Survival Guide When You’re Waiting for a Sports Surgery

We talked with Brent Warner, M.D., one of Summit Orthopedics’ sports medicine specialists, about his top tips to not only survive, but also thrive, in this time of waiting.

Having a delayed surgery can make you feel like you’re stuck in a holding pattern. But here is the good news: there are many things you can be doing right now to set you up for the best possible outcome when you are able to have your surgery. You are not in this alone. Our team, here at Summit Orthopedics, is here to support you during this challenging time. Dr. Brent Warner shares tips and guidelines to help bridge the gap.

Stay active

Being active in a healthy, safe way is essential to maintain the strength in your muscles that will be supporting your joint after surgery. Before you start, make sure to do a longer-than-normal warm-up, and stretch gently. Let your body be your guide. Start slowly with activities that allow for social distancing and are low impact such as walking, and pay attention to your body’s signals. A little discomfort in your joint is okay. It’s when it switches to pain that you want to slow down and/or stop activity. If you do develop pain, use the tools below to help manage your discomfort.

Use tools you have at home to help manage pain

  1. Over-the-counter medications: Follow your doctor’s recommendations on new medications, but over-the-counter NSAIDs (ibuprofen, naproxen) and acetaminophen can be very effective in treating joint pain. Take them according to instructions printed on the box or bottle.
  2. RICE therapy:
    • R = Rest. Start with relative rest. Rest doesn’t mean no activity at all. It means taking some time during the day when your joint is in pain to give it a break. It also means taking regular days each week to rest from activities that cause the joint to be painful.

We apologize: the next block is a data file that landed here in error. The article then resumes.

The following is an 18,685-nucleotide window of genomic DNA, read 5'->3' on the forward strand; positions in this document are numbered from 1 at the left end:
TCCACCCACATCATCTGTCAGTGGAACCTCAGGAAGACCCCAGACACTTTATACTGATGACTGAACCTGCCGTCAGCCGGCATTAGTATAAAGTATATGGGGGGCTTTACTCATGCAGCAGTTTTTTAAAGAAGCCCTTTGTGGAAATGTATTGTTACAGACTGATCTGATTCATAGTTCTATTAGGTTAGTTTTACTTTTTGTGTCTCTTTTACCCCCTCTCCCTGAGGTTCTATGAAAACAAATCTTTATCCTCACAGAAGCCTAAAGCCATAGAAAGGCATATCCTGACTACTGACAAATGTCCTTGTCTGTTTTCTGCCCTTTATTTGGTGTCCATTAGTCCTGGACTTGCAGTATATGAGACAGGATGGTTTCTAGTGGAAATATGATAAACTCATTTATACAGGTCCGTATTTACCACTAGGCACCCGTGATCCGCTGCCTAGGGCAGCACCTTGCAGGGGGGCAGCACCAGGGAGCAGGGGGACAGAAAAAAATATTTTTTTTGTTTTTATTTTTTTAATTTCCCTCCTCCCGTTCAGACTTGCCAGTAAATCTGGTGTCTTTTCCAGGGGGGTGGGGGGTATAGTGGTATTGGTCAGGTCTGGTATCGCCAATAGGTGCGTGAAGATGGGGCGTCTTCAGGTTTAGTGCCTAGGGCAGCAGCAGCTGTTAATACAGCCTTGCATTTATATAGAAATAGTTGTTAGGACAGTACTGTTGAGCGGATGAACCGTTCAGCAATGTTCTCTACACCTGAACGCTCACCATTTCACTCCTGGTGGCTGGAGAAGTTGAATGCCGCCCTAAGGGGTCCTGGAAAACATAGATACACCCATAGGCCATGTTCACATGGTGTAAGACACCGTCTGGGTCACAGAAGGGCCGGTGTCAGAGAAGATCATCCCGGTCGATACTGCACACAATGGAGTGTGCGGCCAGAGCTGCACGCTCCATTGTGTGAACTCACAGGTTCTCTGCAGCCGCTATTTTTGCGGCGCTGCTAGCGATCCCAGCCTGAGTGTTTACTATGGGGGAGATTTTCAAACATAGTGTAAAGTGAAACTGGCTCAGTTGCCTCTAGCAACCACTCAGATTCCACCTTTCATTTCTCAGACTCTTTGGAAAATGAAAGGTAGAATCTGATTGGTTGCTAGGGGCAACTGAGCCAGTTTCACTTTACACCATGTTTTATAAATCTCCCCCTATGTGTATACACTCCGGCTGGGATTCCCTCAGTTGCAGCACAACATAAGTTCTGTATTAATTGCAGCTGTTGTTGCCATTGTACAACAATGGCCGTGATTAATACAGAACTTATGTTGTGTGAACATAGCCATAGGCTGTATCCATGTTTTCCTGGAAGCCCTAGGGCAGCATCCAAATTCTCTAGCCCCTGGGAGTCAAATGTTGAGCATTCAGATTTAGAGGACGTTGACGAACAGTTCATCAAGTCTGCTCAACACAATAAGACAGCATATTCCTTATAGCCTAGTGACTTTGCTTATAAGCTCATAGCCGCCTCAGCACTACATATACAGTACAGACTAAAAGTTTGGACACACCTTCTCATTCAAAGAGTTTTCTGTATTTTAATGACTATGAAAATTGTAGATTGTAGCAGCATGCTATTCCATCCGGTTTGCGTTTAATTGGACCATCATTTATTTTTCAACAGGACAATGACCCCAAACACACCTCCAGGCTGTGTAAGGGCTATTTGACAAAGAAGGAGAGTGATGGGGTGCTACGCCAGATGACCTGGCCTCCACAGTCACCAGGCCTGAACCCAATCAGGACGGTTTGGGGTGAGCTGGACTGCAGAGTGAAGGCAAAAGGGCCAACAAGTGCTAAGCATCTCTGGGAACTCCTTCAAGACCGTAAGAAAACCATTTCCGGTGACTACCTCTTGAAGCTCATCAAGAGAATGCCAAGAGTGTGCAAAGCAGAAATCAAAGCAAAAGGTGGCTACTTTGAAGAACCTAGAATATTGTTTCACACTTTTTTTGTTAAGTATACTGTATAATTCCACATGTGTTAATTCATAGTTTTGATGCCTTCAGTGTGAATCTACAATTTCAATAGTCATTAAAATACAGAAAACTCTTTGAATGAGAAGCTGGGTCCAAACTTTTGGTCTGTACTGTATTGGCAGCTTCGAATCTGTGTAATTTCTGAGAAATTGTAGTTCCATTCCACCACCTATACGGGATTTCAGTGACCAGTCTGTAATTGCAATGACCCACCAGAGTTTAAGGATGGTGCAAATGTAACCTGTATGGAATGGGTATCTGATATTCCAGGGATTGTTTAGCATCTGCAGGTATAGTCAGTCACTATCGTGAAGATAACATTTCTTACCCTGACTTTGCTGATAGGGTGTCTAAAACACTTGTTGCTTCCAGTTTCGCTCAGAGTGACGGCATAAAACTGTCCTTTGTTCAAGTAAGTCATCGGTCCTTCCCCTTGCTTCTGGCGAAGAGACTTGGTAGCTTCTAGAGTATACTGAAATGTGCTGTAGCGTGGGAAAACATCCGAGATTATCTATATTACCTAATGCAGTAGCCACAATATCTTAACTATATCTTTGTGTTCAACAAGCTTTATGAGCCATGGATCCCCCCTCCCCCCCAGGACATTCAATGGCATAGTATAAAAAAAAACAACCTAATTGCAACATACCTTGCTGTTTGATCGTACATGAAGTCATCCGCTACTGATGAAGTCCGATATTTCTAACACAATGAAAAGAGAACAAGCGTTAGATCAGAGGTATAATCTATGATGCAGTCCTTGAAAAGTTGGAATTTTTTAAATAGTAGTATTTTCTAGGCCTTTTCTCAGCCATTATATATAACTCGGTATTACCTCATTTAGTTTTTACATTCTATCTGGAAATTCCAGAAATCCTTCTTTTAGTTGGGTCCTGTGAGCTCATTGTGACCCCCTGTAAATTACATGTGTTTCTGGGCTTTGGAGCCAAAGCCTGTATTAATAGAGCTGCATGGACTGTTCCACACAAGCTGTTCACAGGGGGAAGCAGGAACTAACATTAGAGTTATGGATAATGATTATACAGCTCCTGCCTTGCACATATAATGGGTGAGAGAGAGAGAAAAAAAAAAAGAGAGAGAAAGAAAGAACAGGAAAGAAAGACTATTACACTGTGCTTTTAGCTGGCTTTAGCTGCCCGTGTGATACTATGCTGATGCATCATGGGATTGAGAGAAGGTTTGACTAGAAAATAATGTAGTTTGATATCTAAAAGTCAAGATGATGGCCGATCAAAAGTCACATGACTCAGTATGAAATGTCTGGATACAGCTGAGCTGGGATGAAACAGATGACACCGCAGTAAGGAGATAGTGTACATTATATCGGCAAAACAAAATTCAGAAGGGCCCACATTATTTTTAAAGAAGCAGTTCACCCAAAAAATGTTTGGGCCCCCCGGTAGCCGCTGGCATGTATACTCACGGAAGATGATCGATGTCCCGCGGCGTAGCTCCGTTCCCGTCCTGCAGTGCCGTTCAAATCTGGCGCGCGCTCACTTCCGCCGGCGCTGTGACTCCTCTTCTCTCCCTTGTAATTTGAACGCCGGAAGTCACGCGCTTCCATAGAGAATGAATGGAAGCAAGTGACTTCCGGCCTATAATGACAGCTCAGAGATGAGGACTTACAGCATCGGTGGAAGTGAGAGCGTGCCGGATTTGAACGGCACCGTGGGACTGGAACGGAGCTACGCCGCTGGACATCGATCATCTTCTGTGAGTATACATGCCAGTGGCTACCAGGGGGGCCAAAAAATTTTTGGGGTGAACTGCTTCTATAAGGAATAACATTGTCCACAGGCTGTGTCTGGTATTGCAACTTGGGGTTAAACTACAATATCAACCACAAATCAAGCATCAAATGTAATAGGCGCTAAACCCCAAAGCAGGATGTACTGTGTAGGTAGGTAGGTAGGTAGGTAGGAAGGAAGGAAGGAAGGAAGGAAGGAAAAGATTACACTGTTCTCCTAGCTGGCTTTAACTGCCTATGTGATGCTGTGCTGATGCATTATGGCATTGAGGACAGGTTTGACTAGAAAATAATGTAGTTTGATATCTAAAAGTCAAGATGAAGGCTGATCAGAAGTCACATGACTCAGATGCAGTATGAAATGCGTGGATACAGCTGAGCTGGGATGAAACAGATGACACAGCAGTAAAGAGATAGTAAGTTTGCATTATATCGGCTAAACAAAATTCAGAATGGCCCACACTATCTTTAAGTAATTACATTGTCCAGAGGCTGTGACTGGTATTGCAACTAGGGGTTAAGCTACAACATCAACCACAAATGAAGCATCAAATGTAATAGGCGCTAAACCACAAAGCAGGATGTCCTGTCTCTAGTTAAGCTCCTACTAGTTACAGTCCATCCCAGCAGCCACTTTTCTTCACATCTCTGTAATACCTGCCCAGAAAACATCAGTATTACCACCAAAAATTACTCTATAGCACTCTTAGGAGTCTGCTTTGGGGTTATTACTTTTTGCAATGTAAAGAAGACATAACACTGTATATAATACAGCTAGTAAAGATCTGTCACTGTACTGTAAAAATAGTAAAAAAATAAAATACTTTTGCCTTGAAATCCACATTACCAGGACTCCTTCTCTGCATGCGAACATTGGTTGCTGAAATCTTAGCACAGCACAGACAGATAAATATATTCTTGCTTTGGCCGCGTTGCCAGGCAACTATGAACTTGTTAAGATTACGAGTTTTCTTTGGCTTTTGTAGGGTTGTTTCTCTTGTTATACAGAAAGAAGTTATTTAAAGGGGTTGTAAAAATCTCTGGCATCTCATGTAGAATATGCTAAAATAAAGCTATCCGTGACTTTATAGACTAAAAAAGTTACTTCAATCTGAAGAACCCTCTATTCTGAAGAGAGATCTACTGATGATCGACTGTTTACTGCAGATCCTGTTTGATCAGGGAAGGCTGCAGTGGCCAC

• I = Ice (or heat). One analogy is a race horse — before activity the jockey and trainer warm up the horse, and then after activity cool it down. Think of yourself as that race horse. If you are stiff in the joint in the morning or after a long period of rest, you can use heat to help get the joint moving. Then after activity, or at the end of the day, use ice to manage inflammation and swelling. If you don’t have an ice pack, a bag of frozen vegetables works just fine. Remember to put a thin cloth between the ice and your skin, and don’t ice for more than 20 minutes at a time.
    • C = Compression. Use an elastic bandage to wrap the affected joint. This can help reduce or control swelling and provide support for your joint. If you experience a tingling sensation, or numbness, the bandage is too tight and you should rewrap it looser.
    • E = Elevation. Whenever you’re sitting or lying down, use pillows to get the affected joint above the level of your heart. The goal of this is to reduce swelling.

Continued orthopedic care: Video Visits and OrthoQUICK

Now there is a way to make appointments with your physician through our new video visits. It is very similar to a regular in-person appointment with your healthcare provider except that you and the provider will not be in the same room. You will talk to and see each other real-time through a video call conferencing software.  Call our scheduling line at 651-968-5201 to set up your visit.

Also, our OrthoQUICK urgent orthopedic care sites will remain open for urgent injuries and complications. We have locations in Eagan and Vadnais Heights, as well as a new temporary location in Woodbury off 494 & Tamarack Road.

We encourage you to keep taking the steps to remain active to be ready once your surgery can take place. By delaying your elective surgery, you helped make critical protective equipment, such as masks, gowns, and gloves, available to hospitals during this crisis.

Stay connected: Follow us on Facebook and Instagram, and visit our website to find resources on exercise and physical therapy that you can use while stuck at home!

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  • Brent Warner MD

    Brent Warner, M.D.

    “As an athlete, I understand the profound impact that an injury can have on a patient’s life and well-being. My goal is to return people to activity as quickly and safely as possible, whether that’s training for an ultramarathon or walking the dog around the block.”

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